Rescuers raced to help people caught in fast-rising floodwaters in Mozambique's cyclone-hit city of Pemba on Sunday, as houses collapsed in one neighbourhood and heavy rain raised fears of worse to come.
More than 160 000 people have been affected in the largely rural region, many already exposed and hungry.
"Help us, we are losing everything!" residents of the northern city shouted at passing cars as the rushing waters flooded their homes. Women and girls with buckets and pots tried to scoop away the torrent. But in vain - the water poured into doorways.
In the worst-affected neighbourhood of Natite, homes began to collapse, the United Nation's humanitarian agency (OCHA) said in a tweet.
"We are unfortunately expecting devastating floods," it said.
Cyclone Kenneth arrived just six weeks after Cyclone Idai ripped into central Mozambique and killed more than 600 people with flooding. The new storm's remnants could dump twice as much rain as Idai, the UN said.
As much as 250mm, or about one-quarter of the average annual rainfall for the region, has been forecast over the next few days.
"I have never seen such rains in my life," said one Pemba resident, 35-year-old Michael Fernando.
This was the first time in recorded history that the southern African nation has been hit by two cyclones in one season, again raising concerns about climate change.
Rescue workers evacuated at least 130 people to centres elsewhere in the city on Sunday, mostly by boat, said Salviano Abreu, spokesperson for OCHA.
'Not a single house is standing anymore'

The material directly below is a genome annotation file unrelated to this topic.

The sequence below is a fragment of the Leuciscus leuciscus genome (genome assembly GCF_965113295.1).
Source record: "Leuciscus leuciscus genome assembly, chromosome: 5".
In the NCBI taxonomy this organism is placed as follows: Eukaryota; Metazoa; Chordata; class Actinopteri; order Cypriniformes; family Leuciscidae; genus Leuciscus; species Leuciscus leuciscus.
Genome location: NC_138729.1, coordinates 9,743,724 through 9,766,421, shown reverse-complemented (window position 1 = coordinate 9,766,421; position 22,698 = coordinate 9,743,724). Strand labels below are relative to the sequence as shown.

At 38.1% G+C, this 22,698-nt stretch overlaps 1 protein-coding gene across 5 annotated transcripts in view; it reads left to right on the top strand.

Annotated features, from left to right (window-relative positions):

According to Unicef an additional 368 000 children in Mozambique are now at risk and potentially in need of lifesaving humanitarian support.
"Cabo Delgado has no history of cyclones and we are deeply worried that communities in the area would not have been prepared for the scale of the storm, putting children and families in a very precarious position," said Michel Le Pechoux, Unicef Deputy Representative in Mozambique.
Some Pemba residents tried to pile up tyres and sand-filled sacks outside their homes to keep the rising water out, while elsewhere small, rapid rivers formed, carving trenches into the streets.
Children took refuge in a bus that appeared to be stuck as vehicles struggled on the streets. One woman stood, seemingly stunned, as the rain pounded down.
"We will keep moving until we get somewhere safe," one man said, as people fled carrying belongings in plastic bags.
In the city's Mahate neighbourhood, a large crack had formed in the ground, prompting OCHA to warn of landslides.
There was no immediate word on the extent of flooding outside Pemba.
Authorities have said at least five people died after Kenneth roared in Thursday evening with the force of a Category 4 hurricane, stunning residents of a region where such a storm had not been recorded in the modern era.
More than 35 000 homes in parts of Mozambique's northernmost Cabo Delgado were partially or fully destroyed by the storm.
Images shared by OCHA showed rows of wooden houses, separated by sandy paths, that had been almost completely flattened. Only a few structures and the occasional coconut tree were left standing.
"Not a single house is standing anymore," Abreu told reporters.
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